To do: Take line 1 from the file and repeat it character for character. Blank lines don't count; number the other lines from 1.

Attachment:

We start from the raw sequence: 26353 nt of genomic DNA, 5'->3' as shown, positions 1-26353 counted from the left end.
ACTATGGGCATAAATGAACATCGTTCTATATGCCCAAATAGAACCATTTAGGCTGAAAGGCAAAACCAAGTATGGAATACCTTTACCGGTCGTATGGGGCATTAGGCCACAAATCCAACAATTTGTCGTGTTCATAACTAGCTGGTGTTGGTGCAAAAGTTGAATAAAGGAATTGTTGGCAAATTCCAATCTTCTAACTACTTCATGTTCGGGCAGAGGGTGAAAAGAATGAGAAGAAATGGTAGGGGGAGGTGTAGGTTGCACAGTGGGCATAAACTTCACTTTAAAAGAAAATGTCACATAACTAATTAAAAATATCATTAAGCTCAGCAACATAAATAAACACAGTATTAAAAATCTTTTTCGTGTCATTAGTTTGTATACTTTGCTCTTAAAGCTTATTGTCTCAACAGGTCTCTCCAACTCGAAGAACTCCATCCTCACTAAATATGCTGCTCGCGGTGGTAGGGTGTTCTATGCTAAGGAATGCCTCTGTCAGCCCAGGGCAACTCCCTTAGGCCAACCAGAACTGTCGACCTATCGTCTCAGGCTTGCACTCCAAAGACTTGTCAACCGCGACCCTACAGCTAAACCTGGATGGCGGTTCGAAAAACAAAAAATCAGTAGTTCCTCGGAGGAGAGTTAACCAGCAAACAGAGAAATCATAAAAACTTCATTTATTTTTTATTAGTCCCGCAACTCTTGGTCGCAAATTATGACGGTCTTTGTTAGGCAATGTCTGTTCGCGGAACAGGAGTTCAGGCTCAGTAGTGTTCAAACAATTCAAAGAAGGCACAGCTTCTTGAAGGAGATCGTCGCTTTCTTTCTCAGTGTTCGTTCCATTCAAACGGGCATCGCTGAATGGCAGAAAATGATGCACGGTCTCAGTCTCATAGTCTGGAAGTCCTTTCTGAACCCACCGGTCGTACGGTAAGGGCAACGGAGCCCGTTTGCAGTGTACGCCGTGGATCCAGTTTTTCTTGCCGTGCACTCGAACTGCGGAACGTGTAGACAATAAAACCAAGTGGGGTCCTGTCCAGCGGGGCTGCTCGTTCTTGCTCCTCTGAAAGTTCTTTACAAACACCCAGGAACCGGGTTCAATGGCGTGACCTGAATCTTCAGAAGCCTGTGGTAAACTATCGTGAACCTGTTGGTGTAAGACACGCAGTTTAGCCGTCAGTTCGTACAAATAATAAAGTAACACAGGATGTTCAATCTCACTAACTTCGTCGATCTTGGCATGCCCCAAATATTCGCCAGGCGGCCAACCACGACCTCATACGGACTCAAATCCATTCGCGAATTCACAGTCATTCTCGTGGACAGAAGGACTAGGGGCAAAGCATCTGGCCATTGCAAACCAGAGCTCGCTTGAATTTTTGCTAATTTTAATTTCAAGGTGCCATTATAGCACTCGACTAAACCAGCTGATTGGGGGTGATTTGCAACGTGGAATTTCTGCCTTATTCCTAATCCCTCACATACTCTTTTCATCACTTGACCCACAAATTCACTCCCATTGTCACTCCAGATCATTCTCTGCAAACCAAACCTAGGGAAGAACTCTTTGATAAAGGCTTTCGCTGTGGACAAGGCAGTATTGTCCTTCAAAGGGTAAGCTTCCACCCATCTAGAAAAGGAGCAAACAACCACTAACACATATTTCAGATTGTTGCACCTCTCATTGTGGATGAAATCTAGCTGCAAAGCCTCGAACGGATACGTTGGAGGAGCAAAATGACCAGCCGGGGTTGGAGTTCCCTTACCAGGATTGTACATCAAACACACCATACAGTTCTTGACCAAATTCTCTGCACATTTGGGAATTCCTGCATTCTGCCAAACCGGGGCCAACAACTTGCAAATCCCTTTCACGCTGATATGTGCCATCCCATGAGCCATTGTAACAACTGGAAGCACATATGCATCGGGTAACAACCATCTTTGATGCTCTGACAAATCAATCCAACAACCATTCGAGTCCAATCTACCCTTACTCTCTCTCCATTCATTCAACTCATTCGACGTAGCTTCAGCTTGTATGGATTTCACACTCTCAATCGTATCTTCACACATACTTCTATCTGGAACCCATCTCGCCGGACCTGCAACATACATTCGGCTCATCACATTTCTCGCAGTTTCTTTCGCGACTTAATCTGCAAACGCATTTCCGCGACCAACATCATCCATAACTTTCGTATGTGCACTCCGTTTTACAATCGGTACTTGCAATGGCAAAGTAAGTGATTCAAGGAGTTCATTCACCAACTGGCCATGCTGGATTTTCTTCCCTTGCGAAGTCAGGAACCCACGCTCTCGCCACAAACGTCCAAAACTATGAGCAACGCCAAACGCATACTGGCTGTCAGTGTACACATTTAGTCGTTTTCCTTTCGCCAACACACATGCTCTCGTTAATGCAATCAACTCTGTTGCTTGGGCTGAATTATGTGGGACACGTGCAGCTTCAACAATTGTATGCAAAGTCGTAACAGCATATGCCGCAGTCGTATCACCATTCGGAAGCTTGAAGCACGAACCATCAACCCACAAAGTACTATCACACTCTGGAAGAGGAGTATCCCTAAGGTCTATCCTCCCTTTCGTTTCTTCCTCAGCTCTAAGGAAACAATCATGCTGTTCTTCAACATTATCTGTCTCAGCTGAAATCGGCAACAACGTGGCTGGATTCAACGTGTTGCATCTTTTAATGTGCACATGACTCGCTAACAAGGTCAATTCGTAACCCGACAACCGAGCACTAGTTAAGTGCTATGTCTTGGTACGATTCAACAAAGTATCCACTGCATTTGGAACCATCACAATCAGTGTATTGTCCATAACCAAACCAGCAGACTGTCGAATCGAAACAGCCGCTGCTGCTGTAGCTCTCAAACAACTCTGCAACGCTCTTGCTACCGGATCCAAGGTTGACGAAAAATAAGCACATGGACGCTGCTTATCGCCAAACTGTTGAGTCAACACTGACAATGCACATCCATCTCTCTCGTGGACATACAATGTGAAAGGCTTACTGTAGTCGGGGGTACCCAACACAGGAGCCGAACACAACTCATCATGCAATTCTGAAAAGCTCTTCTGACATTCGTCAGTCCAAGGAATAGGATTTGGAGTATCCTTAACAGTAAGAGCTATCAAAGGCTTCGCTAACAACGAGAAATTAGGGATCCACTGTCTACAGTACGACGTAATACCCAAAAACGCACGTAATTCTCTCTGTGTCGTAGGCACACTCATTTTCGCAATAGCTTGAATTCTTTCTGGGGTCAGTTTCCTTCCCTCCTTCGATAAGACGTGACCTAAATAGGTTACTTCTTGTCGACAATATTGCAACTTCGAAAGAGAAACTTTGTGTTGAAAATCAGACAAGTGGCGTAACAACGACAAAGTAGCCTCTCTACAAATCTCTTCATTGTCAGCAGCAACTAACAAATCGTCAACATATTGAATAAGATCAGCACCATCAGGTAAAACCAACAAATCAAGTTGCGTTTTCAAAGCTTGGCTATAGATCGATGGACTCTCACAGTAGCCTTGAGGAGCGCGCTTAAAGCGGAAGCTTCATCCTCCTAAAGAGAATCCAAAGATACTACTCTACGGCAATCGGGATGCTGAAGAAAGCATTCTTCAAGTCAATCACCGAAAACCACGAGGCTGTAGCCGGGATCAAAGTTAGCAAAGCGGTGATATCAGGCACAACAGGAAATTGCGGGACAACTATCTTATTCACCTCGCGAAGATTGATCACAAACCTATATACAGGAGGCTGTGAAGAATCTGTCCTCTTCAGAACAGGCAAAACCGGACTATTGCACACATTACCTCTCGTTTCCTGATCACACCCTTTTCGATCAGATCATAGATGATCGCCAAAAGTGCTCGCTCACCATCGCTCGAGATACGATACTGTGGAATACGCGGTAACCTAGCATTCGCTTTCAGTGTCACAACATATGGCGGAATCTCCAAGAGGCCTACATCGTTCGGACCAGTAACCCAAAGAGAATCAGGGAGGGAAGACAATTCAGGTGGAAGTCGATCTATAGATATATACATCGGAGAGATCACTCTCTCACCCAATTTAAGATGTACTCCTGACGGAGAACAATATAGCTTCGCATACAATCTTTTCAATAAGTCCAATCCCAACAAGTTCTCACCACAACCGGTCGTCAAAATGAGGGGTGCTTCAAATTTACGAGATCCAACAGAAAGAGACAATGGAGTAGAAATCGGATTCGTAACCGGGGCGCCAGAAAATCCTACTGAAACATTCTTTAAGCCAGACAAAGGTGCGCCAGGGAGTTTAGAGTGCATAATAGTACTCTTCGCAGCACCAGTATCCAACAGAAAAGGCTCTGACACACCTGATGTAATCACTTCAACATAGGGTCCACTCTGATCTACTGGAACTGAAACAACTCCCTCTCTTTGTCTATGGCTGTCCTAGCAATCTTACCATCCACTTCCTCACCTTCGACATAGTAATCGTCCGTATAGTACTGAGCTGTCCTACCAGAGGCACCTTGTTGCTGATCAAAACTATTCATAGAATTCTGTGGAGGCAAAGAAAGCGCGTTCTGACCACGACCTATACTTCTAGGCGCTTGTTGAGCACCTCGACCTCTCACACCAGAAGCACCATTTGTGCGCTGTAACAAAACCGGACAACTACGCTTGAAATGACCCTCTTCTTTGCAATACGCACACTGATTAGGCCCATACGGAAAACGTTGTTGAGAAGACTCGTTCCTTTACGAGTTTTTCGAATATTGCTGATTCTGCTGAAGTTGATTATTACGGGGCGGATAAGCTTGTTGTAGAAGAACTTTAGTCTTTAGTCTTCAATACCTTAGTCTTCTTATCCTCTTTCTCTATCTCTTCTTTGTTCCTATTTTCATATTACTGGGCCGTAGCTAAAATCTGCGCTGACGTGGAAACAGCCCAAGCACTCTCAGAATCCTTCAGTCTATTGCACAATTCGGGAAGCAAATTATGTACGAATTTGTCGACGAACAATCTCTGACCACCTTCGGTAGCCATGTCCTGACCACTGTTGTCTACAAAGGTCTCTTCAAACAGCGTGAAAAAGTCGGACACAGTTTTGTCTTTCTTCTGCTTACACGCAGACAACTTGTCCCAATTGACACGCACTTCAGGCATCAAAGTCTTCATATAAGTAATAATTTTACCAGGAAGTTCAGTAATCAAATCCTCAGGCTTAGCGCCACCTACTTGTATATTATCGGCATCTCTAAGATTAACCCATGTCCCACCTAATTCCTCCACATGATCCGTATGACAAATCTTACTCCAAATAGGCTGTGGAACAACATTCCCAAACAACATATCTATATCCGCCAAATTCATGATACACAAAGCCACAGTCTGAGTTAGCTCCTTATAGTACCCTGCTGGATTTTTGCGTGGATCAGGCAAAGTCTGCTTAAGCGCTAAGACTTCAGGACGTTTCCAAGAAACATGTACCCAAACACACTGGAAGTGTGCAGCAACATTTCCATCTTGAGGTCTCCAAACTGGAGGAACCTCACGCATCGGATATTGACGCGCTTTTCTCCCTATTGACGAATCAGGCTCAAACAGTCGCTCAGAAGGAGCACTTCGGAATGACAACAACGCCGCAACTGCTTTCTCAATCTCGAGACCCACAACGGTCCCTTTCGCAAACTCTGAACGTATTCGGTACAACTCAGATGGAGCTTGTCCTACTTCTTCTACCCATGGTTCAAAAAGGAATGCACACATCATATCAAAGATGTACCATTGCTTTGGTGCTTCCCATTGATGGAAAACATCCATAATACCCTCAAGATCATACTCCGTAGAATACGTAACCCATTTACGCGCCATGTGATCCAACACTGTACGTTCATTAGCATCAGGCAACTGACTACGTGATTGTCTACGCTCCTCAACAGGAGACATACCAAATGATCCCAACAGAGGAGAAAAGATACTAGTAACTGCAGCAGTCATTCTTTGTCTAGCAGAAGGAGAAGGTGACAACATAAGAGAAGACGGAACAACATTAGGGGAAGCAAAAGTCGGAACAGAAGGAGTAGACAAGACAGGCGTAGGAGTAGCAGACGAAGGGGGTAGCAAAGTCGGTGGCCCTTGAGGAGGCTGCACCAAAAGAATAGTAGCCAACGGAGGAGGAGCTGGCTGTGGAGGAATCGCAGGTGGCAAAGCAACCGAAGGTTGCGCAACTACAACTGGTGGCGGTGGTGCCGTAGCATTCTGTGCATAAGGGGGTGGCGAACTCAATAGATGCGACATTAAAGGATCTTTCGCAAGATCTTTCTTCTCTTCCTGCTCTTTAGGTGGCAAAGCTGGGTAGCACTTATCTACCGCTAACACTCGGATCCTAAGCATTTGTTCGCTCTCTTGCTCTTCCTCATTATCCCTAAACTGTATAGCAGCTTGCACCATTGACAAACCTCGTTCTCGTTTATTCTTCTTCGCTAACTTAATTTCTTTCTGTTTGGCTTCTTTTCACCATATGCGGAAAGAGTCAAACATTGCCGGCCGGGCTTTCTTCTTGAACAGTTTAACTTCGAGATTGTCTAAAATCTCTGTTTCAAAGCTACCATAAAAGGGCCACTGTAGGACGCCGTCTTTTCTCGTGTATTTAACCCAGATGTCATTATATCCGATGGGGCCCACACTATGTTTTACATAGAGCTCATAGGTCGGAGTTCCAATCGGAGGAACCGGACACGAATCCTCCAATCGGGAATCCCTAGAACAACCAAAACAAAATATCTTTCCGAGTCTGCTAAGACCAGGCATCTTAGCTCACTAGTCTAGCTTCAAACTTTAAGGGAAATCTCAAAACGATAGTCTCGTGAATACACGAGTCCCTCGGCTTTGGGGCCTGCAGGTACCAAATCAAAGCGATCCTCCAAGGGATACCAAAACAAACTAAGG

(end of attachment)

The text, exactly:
We start from the raw sequence: 26353 nt of genomic DNA, 5'->3' as shown, positions 1-26353 counted from the left end.